Help for muay thai beginner

I just finished my second class tonight, and I can already say I'm HOOKED! I have so much fun doing muay thai, even though I'm not doing the best job yet.

My question is this: in sparring tonight, I would throw a leg kick or two, and throw them pretty decently, but after doing it, my opponent would fire off a few punches, at least one of which would connect right in my face! Can someone with experience please recommend how to:
1. maintain composure and/or recreate distance after throwing an attack?

2. Also, even when I was in my stance with my guard up, my opponent was able to still get a few shots in on my face. What's a good way to defend punches coming right down the pipe?

3. How can I defend against a "teet?" I'm not sure if it's universally called that, it's a front kick or push kick using the ball of the foot. I took a bunch of them right in the gut tonight and would like to avoid doing so in the future!

Anyhow, I'm having an awesome time so far even though my right shin is bruised up and down! Any help will be greatly appreciated, so thanks in advance!

The push kick is called a 'teep'. You can use your arm to sweep the kick outside while moving away from the kick. Another way will be sidestepping and kicking your opponent's support leg. You can also push kick your opponent when he's about to set the push kick up.

Damn, you guys spar already on the second class?

Fester... thank you for your help... any more advice?

Bad Karma; It was a combined beginner/intermediate class so I got to jump into the sparring with a more advanced student who put the hurting on me!

Khun Kao wrote a very informative post on counter attacks, u might want to read it. :)

For the punches straight down the pipe there are so many counters and blocks.

Couple that I like (assumes orthodox stance),

1. Parry the punches by just making a small movement with your hands letting your arms rotate at the elbow. If you time it right you can bounce of their punch gaining power on your own and really belt them one.

2. Take the jab in the open palm of your right hand and fire your own jab in through the gap.

3. Step in and block a right cross with your left arm covering your head. The action is kind of like you are brushing long hair behind your ear and leaves your head covered with your arm and your elbow pointed at the oponnent. You are now inside and in a great position to grab behind your oponnents head, clinch up and let loose with the knees!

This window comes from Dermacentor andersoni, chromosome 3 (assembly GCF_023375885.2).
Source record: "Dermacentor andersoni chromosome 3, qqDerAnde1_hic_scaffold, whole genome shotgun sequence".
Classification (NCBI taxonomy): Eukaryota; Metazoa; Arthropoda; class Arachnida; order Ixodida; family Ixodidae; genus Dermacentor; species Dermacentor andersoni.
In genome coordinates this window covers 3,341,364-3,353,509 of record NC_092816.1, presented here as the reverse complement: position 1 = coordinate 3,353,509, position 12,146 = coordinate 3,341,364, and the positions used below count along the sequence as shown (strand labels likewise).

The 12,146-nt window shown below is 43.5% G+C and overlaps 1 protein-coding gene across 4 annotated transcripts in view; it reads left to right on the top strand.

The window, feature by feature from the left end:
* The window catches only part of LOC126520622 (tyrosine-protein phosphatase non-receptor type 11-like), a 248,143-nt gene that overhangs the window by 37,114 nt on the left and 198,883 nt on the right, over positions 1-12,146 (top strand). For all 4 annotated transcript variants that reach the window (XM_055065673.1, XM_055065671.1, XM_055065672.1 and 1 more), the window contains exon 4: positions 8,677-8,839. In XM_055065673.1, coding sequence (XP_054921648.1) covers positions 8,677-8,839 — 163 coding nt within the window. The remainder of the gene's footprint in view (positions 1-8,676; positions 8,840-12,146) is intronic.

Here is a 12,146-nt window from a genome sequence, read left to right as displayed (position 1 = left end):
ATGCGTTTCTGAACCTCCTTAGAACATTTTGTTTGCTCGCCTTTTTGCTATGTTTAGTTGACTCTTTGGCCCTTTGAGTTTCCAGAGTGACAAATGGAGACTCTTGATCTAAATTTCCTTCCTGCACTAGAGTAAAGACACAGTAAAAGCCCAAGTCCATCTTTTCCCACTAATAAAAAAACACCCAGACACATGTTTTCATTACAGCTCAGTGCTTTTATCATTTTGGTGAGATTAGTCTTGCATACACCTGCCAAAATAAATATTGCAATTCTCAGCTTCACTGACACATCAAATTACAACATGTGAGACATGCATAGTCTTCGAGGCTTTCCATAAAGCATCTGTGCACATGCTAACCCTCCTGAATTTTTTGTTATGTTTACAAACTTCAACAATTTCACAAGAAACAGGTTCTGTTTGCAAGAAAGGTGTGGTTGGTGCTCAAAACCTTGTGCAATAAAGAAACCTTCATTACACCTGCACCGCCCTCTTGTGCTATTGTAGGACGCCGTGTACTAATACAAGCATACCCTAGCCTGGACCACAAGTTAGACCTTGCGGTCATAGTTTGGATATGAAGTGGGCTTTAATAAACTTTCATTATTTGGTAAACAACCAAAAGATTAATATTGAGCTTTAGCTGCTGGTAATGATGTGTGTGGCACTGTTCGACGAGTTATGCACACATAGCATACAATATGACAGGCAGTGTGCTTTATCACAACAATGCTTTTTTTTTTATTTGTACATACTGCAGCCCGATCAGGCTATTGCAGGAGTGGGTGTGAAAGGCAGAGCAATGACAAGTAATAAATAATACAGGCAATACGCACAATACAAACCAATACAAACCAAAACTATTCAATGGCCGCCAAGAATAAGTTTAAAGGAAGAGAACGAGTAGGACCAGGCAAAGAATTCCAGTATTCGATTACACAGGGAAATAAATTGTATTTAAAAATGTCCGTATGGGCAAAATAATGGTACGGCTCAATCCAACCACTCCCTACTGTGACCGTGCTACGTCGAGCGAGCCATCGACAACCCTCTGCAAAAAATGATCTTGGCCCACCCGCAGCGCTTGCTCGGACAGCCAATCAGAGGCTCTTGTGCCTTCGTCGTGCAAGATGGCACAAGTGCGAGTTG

There are loads more and I'm sure KK can describe better than me.

Good luck and have fun!

LOL @ defending against the "Teet"!!!

1. Maintaining composure is something that will only come with more experience. The key ingredient is overcoming "Gun Shyness". Face it, no one likes to get hit. But in Muay Thai, getting hit is a reality of the sport. Once you get over wanting to flinch or wince every time that punches or kicks fly at you, you'll begin to keep your composure.

Now, as far as recreating distance. After you make your attack, skip back and to the side to recreate distance. Don't skip straight back. Either skip back at an angle, or skip back once, then start side stepping. If you move straight back, you are still going to be in your opponents line of attack, but if you side step, he/she will have to adjust before attacking.

2. Without seeing your stance and how you hold your guard, I can't really comment too much. CockneyBlue is correct regarding parrying punches. Essentially, you "slap" your opponents punches aside. Only slap the punch enough to make it miss. If you move your arm too much during parrying, bad things will happen to you.

You can also "Catch" punches. Act like your boxing glove is a catchers mitt and the punch is a baseball.

3. Defending the "Teep" (Push Kick) can vary. Use the link that FesterAddams left and scroll down to my discussion on Push Kick defense and counters. That covers the basics well enough.

I'm a little surprised to hear that you're sparring on night 2, but then again, not being part of your class or witnessing whats going on, I can't really comment on it.

I try to help students get over being "gun shy" by having them do pre-arranged sparring drills and full contact drills. Where each partner has an assigned attack or assigned defense, and the contact and speed starts off about medium. As they get more comfortable, they can increase speed and power.

Khun Kao

Thank you all very much for your help. But Khun Kao, did you really have to laugh at me?! j/k

the adonis

that's great. i love rubbing my gloves in peoples eyes. it's also fun to block kicks with your elbos (try to aim for there ankle or instep) it hurts like a BITCH

perchdogg after a while you'll notice that you're not affraid of getting hit. try side steping when you see an attack coming up. don't be a punching bag, be more offensive rather then defensive. you'll be fine.


"When he tries to foot jab you, use your left glove in a downward sweeping motion and SMASH his toes. Believe me, after a few of those he won't be trying to footjab anymore. Make sure your right glove is up in case something is following up the footjab"

LOL. I agree with everything else you wrote (particularly the use of body punches) but this is a dick thing to do if you're just sparring in the gym.

If I thought for a second someone was doing this--or just cheap shotting ANYONE in my gym on purpose-- I'd take way too much pleasure in smacking them around the ring for a few rounds.